Radical Together, David PlattOver at Thought Life, Owen Strachan uses David Platt’s book, Radical Together, as a launching pad for asking, “Are you and I making and using money as if there is no such thing as the work of the gospel?”

I’ve already written about my disagreements with Platt’s approach in his first book, Radical: Taking Back Your Faith from the American Dream, and Strachan expresses similar reservations. While appreciating Platt’s emphasis on “exaltation of and dependence on a sovereign, awesome God,” Strachan is concerned that on the topic of wealth—a primary target of Platt’s—readers might easily rush to the assumption that wealth and prosperity are bad altogether.

Evangelicalism desperately needs Platt’s laser focus on the gospel and missions. The church exists to make disciples for the glory of God, both locally and abroad. I would only point out that I think that wealth and philanthropy can actually be our friend here. In other words, if you want to apply the “radical” model–with its many strengths–I can think of few things more radical than using one’s wealth for gospel purposes. Maybe the most spiritual thing to do to support the promotion of the gospel is this: stay in your job, save and invest scrupulously, and keep pumping out money to support missionaries and pastors.

Here’s just one example of thousands we could give on this point. A forgotten man named Henry Parsons Crowell made vast amounts of money through the Quaker Oats company. Did he hoard it? Nope. He gave away 70% percent of his massive income and helped bankroll Moody Bible Institute, the school that…has sent out thousands upon thousands of missionaries in its century of ministry. Yes, every time you eat Quaker Oats, you’re paying masticular homage to a man who–merely by giving money–helped catapult the gospel all over the world

…This is a testimony to what wealth, including but not limited to truly fabulous wealth, can do if committed to the Lord. It’s one of countless others we could share of evangelicals of great or small means who tucked money away not for themselves, but for the work of Christ’s church.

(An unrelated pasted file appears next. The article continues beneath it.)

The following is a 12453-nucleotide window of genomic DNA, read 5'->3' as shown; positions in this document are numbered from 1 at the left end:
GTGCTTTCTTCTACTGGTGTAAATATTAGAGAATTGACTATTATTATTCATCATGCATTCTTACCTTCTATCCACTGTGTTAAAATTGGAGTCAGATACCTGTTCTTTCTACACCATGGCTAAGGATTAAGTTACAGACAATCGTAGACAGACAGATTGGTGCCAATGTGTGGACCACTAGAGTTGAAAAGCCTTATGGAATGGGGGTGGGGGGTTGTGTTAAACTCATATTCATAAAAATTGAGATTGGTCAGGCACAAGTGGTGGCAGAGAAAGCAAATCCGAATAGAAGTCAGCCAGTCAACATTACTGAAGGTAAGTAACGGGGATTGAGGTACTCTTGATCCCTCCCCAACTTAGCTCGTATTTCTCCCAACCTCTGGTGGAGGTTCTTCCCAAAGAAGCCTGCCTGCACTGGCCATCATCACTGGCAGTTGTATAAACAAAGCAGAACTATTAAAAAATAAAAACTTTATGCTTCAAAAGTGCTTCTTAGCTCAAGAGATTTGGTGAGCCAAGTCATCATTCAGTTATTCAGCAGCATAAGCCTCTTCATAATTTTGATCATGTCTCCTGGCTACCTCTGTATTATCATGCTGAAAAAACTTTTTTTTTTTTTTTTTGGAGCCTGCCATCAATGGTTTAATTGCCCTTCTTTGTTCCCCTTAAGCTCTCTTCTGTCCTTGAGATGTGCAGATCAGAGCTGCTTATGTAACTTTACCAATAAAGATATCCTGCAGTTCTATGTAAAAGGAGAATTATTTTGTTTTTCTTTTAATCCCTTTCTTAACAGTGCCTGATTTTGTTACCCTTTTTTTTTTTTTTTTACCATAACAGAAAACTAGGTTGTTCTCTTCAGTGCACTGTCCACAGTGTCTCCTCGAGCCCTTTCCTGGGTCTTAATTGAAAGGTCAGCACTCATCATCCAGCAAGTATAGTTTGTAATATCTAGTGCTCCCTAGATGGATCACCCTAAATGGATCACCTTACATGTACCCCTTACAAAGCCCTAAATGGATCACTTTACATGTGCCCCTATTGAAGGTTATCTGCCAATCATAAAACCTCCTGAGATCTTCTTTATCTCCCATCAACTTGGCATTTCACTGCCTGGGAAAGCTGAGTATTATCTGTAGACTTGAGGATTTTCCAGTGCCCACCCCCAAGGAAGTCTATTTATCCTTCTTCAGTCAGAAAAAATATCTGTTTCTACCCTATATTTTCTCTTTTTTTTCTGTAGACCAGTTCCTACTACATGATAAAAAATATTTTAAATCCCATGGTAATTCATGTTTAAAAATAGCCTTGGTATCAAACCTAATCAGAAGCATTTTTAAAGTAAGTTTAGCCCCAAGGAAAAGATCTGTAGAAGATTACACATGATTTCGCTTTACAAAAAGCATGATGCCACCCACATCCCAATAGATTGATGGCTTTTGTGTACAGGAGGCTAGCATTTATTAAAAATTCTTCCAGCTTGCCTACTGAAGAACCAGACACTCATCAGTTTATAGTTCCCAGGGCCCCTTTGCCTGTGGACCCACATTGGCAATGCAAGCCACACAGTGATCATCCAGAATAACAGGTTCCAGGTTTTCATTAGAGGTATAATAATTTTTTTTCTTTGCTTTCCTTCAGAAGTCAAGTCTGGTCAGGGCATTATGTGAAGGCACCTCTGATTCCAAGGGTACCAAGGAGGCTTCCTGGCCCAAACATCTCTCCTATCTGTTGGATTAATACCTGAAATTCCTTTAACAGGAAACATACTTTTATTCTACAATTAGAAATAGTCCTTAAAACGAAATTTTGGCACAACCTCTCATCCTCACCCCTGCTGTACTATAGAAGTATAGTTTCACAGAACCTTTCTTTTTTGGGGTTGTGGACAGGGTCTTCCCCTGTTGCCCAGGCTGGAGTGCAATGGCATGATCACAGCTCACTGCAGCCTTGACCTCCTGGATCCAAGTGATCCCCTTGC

This point on charity, philanthropy, and missions is important, but it is here where most Christians typically stop. As I emphasize in my own critique, and as Strachan goes on to observe, God also uses our wealth through trade and commerce, and, I would add, uses trade and commerce for gospel work in and of itself. Except for some more specific Biblical constraints (e.g. tithing), we should be wary of boxing God into broadly applied cookie-cutter molds for how wealth should be carved up and divvied out (at one point, Platt recommends curbing our incomes at a fixed figure).

As Strachan continues:

Let this also be said: beyond support of missions, I don’t think the Bible is against using money for other purposes, either: buying cars or houses or air conditioners or running shoes. Where, after all, are we going to draw the line on this issue–you can’t have indoor plumbing? You shouldn’t buy ground coffee beans from Starbucks? You’re in the wrong if you pay a photographer for family pictures? Where are such directives in Scripture? And wasn’t Job, for example, wealthy and prosperous as a sign of God’s blessing (Job 1, 41)? This is a pretty slippery slope, as one can see. It can lead to false guilt for leading a normal life. Platt has already given us all the foundational motivation we need in Radical Together: the greatness of God and the mercy shed abroad in the cross of Jesus Christ.

The real radical life, then, involves using daily spiritual discernment across all of our economic endeavors and decision-making, asking, “Lord, what would you have me do?” within a framework of sacrifice that includes the world of profit.

For some of us, God will ask us to drop our extra cash in the Salvation Army bucket. For others, it will mean investing in and sacrificing for a new enterprise or a sorely needed invention. In all cases and at all times, we should lean on and leverage Platt’s message of “radical obedience” but we need to be keen to look forward with a broad range of possibilities in mind—always asking, always discerning, always doing.

Read Strachan’s full post here.

For more on restoring a proper view of work and wealth, see Work: The Meaning of Your Life.

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